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Cope lays charges at Hlaudi

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The Congress of the People (Cope) has laid a complaint with police against the SABC’s Hlaudi Motsoeneng, claiming he irregularly sold SABC archives to entertainment and internet company MultiChoice, spokesperson Dennis Bloem said on Saturday.

The decision comes after the volatile presentation by the SABC to Parliament’s committee on communications, Bloem explained.

Cope said in a statement that it had emerged that Motsoeneng “unlawfully and improperly disposed of key state assets” in a deal in 2013 “without the authorisation of an SABC board that was quorate”.

He allegedly signed off on it knowing that only the CEO could do so, and not himself in his capacity as COO, also brushing off the advice of Krish Naidoo a lawyer and a board member.

 The Cope statement claimed this transgressed the provisions of the Broadcasting Act No 4 of 1999 and had caused serious loss to the state.

Cope also claimed that Motsoeneng got commission ”upward of” R11 million for the deal.

But SABC spokesperson Kaizer Kganyago immediately dismissed the allegations, saying he had repeatedly stated that no archives were sold at all. He said it was a licensing deal and was common practice around the world among broadcasters.

“The archives of the SABC are still at the SABC,” he said.

Motsoeneng has been under fire after his appointment as acting COO in 2011 when it emerged that he did not have a matric certificate as he had claimed and gave himself bonuses and increases.

A Public Protector investigation confirmed this but he stayed in his position.

He has survived court challenges by the SABC to have him removed, and is still at work.

Cope picketed against Motsoeneng outside Parliament on Wednesday.

This is not the first time the MultiChoice deal has been questioned.

In February the Competition Commission ruled that the 2013 deal, which would give the pay-TV company the right to air two of the public broadcaster’s channels, did not constitute a merger to be notified in terms of the Competition Act.

A complaint had been brought by Caxton, the Save Our SABC Coalition and Media Monitoring Africa. The complainants said the agreement was a merger that had not been notified.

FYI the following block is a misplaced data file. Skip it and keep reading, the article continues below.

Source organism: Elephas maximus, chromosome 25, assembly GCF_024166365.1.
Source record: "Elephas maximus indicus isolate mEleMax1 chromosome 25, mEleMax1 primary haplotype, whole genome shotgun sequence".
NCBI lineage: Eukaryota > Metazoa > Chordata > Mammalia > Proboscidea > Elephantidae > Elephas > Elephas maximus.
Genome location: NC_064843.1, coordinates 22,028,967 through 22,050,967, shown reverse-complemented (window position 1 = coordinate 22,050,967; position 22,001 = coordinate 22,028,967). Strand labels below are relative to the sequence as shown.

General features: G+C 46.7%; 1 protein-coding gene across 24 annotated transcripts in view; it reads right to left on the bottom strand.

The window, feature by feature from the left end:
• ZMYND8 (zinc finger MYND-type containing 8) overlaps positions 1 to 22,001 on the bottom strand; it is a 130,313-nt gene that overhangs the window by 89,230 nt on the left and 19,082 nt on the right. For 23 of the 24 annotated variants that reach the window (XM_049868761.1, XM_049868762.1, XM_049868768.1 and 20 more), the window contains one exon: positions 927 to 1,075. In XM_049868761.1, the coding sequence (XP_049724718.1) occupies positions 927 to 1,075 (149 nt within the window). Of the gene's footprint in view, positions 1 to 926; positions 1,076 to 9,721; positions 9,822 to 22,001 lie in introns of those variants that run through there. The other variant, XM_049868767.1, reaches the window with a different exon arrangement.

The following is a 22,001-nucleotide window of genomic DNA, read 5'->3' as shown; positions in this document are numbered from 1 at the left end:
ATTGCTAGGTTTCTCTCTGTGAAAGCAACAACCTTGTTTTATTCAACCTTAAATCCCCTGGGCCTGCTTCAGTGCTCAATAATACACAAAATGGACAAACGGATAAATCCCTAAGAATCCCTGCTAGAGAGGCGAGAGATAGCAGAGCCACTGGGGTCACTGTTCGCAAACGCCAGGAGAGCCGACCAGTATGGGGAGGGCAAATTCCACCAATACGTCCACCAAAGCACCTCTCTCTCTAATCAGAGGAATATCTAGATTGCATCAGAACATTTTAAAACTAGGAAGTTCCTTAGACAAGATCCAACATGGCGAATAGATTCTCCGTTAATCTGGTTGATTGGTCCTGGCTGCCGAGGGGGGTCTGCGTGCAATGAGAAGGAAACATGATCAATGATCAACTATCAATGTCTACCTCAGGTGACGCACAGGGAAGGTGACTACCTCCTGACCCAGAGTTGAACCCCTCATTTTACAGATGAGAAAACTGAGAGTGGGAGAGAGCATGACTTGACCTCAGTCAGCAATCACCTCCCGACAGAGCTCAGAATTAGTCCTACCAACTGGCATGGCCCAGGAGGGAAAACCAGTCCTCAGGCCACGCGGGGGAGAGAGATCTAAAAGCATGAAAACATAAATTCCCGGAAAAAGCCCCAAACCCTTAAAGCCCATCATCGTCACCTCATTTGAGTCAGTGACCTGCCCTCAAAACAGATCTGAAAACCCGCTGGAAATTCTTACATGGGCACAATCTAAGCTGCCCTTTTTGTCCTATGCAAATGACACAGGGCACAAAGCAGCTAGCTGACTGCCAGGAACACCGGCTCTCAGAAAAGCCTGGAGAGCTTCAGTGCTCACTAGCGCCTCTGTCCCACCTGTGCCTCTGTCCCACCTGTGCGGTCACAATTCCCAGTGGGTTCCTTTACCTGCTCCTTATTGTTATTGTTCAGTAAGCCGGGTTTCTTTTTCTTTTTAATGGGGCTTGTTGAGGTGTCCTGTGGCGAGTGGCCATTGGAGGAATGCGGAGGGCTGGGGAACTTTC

Main concerns

There were two main concerns raised by Caxton regarding the agreement, according to a report by Fin24 at the time.

Firstly, it was concerned that the agreement gave MultiChoice an exclusive license to use certain SABC content to broadcast on an entertainment channel on the DStv Bouquet called Encore. This channel is assembled from archive material owned by the SABC.

Secondly, Caxton was concerned that the SABC agreed to broadcast its SABC 1, 2 and 3 channels, and any future channels, on an unencrypted basis and without any conditional access system.

The Tribunal was called upon to decide whether the agreement altered the control structure of SABC’s businesses in that it provided MultiChoice with control over SABC’s archived programmes and whether it conferred on MultiChoice control over SABC’s television broadcast strategy in respect of its stance on the digital terrestrial policy.

The Tribunal also found that the entire archive was not unavailable for use by the SABC but merely the portion that related to the entertainment channel, and was then still subject to the minimum rebroadcasting delays.

This content was furthermore selected by the SABC, subject to a veto right that MultiChoice enjoys relating to the standards of quality the channel needs to meet.

The Tribunal held that there was not enough to allow Caxton to establish that the exclusivity granted in favour of MultiChoice constituted a measurable and relatively permanent transfer of market share or productive capacity from SABC to MultiChoice.

[Source: News24]
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